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You may find that your weight gain slows at the end. Often times, weight gain may even decrease right before labor. Despite this, your baby still gains rapidly. By 37 weeks, your baby weighs six pounds and measure 17 and one-half inches, head to toe.
Up until now, your baby has been covered with fine hair, called lanugo, and a creamy substance that protects its skin, called vernix. Both begin to disappear. The baby actually swallows some of this, and it is stored in the bowels. This meconium will be released during the days following the birth.
As you get down to the wire, fears about labor and delivery are common. Will you be in pain? Will the labor go on for days? Or will you be one of the luckier ones? Actually, the ideal length of labor, for both mom and baby, is between 11 and 15 hours. The average length of first time labor falls into this ideal by lasting approximately 12 to 14 hours. Most of longest part of labor, getting to three centimeters dilation, occurs during the first nine hours when contractions aren’t closely spaced together or very intense.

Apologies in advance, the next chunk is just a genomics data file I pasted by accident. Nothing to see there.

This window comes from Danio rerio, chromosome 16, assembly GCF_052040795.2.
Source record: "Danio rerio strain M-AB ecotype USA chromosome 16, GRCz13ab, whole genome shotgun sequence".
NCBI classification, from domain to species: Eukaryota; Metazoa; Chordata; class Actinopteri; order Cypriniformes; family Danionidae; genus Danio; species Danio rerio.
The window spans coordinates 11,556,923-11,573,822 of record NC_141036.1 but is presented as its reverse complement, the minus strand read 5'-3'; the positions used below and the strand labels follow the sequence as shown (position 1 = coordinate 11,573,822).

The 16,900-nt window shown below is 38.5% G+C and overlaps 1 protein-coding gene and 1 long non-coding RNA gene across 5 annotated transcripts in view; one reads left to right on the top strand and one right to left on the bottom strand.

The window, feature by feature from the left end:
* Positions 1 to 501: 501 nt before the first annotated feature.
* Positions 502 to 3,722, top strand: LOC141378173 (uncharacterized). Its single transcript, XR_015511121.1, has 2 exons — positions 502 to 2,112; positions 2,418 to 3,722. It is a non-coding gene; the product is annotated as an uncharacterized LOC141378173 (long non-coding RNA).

By your due date, levels of amniotic fluid begin to decrease. Your baby weighs about seven and a half pounds, although some babies can weigh as much as three pounds more or three pounds less. Most likely, your baby measures 20 or 21 inches from head to toe.
At last you are prepared for the birth. You mark off the calendar as your due date approaches ... and passes you by! For the vast majority of women, labor occurs naturally before the 42nd week. More common in first pregnancies, postdate babies need to be monitored closely. If the womb environment becomes inadequate, the mother may be induced or a cesarean may be recommended.